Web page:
[2] M. Cheng, Z. Ma, M Salman Asif, Y. Xu, H. Liu, W. Bao, and J. Sun. "A Dual Camera System for High Spatiotemporal Resolution Video Acquisition," in IEEE Transactions on Pattern Analysis and Machine Intelligence, vol. 43, no. 10, pp. 3275-3291, 1 Oct. 2021, doi:

[3] F. Perazzi, J. Pont-Tuset, B. McWilliams, L. Van Gool, M. Gross and A. Sorkine-Hornung, "A Benchmark Dataset and Evaluation Methodology for Video Object Segmentation," 2016 IEEE Conference on Computer Vision and Pattern Recognition (CVPR), Las Vegas, NV, USA, 2016, pp. 724-732, doi:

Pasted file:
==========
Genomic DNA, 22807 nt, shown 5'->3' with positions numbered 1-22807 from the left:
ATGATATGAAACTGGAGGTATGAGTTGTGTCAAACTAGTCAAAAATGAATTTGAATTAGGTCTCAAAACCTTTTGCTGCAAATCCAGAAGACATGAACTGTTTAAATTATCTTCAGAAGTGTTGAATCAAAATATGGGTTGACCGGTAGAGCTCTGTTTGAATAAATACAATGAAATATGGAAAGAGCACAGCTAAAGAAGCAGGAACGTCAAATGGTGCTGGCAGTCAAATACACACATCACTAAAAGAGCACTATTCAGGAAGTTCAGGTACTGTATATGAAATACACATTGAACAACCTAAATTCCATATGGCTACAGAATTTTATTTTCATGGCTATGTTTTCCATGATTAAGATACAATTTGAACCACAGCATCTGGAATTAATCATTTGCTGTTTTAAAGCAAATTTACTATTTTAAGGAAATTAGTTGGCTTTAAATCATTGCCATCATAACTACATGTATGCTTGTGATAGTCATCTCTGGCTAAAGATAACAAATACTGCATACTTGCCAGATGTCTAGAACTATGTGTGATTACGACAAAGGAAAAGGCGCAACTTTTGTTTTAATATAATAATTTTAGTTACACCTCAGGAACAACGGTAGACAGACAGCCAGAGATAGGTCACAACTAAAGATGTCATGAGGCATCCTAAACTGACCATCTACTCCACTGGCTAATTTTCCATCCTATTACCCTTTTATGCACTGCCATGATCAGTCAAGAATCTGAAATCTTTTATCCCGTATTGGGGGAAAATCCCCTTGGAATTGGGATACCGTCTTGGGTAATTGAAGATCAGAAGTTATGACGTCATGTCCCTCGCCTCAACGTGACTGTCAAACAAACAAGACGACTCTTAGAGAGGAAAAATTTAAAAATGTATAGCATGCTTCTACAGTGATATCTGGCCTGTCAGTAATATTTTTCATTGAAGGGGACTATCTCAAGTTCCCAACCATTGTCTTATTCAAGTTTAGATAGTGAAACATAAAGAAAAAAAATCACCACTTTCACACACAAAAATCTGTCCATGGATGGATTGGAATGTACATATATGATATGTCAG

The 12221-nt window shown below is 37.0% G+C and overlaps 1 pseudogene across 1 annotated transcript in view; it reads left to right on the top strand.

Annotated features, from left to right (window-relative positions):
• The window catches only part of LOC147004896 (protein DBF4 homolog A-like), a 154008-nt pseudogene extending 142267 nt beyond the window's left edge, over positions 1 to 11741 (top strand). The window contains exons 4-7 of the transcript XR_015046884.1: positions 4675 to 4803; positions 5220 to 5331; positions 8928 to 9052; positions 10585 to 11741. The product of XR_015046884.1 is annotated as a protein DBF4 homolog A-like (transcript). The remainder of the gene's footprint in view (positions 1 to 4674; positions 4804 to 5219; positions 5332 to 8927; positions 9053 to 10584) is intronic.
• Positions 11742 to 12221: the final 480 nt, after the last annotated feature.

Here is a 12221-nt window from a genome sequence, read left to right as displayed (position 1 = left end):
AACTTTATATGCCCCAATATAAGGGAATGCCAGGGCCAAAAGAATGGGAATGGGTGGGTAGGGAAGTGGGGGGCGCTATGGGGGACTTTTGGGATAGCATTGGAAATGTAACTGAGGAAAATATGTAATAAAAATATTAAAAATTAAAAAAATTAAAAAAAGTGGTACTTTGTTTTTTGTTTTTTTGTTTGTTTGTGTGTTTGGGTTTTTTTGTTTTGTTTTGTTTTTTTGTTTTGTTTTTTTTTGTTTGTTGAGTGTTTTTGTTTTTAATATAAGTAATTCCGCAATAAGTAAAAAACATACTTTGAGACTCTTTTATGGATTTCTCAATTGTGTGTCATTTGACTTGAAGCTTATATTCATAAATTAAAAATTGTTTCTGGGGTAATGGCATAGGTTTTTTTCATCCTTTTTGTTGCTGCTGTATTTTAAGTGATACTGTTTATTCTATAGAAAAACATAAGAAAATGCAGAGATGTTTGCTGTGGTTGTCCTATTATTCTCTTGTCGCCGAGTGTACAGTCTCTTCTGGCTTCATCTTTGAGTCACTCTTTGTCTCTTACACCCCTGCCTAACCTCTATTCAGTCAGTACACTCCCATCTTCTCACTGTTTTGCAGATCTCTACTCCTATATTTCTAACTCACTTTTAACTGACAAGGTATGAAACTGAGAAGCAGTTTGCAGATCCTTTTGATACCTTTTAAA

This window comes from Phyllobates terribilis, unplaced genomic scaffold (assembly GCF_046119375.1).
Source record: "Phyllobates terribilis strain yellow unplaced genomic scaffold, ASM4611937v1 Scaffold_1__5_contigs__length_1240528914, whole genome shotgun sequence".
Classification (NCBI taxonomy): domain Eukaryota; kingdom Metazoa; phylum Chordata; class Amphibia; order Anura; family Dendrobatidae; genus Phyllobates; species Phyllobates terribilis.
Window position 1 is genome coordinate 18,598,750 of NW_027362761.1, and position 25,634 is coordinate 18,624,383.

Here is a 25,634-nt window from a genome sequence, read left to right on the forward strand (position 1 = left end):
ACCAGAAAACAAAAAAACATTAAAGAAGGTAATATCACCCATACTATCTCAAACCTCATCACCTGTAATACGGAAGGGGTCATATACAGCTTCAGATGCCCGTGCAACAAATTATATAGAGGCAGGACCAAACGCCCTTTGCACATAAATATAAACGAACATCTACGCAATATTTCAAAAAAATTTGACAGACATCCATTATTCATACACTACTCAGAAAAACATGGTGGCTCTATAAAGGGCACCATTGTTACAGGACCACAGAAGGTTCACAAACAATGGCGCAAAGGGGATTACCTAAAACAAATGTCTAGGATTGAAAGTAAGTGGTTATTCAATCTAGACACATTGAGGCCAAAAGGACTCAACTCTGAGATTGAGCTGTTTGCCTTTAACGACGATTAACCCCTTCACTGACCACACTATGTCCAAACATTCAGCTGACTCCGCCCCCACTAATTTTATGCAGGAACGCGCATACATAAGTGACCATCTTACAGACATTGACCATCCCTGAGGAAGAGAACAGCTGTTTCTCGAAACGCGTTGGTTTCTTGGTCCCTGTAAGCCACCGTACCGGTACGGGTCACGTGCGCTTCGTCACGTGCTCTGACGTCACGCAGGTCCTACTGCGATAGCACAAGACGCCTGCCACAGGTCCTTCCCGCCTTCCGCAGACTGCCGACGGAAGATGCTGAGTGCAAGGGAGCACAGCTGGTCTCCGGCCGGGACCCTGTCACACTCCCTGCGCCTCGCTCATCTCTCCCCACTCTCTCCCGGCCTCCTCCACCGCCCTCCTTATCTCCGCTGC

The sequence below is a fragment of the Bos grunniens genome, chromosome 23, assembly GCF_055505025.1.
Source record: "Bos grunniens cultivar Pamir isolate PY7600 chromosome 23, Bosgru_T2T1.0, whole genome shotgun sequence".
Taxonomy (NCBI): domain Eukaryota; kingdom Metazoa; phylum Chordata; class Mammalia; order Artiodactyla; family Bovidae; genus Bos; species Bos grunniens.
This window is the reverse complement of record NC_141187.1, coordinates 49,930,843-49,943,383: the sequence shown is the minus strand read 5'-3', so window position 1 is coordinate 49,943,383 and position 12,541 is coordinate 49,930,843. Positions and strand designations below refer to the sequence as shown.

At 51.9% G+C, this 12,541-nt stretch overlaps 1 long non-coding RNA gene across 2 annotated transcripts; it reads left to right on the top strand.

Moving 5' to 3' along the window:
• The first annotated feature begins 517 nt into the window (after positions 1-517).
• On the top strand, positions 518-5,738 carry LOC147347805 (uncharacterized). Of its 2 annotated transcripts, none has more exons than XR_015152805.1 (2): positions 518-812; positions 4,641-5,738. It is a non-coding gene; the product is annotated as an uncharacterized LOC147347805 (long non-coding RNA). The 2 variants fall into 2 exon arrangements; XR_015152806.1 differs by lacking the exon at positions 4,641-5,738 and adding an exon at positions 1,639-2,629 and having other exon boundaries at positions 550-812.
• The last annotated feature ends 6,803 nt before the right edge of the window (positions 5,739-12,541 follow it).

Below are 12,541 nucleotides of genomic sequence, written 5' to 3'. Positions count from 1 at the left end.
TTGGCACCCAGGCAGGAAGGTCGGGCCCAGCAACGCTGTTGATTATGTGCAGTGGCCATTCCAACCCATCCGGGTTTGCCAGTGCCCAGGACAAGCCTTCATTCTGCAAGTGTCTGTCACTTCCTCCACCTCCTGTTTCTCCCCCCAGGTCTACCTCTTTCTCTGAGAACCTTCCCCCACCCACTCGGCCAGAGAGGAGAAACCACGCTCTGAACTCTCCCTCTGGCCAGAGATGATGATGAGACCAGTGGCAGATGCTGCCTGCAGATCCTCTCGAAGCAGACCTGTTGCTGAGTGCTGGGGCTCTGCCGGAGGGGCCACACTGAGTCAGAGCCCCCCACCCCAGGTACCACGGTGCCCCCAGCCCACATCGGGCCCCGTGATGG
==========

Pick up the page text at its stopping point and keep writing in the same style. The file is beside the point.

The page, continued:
[4] Z. Li, T. Dekel, F. Cole, R. Tucker, N. Snavely, C. Liu, and W. T. Freeman. "Learning the Depths of Moving People by Watching Frozen People," 2019 IEEE/CVF Conference on Computer Vision and Pattern Recognition (CVPR), Long Beach, CA, USA, 2019, pp. 4516-4525, doi:

[5] E. Krotkov. “Focusing,” International Journal of Computer Vision, 1(3):223–237, 1988,

[6] N. Kehtarnavaz, H.-J. Oh, “Development and real-time implementation of a rule-based auto-focus algorithm, Real-Time Imaging, Volume 9, Issue 3, 2003, Pages 197-203, OSSN 1077-2014,

[7] C. Wang, Q. Huang, M. Cheng, Z. Ma and D. J. Brady, "Deep Learning for Camera Autofocus," in IEEE Transactions on Computational Imaging, vol. 7, pp. 258-271, 2021, doi: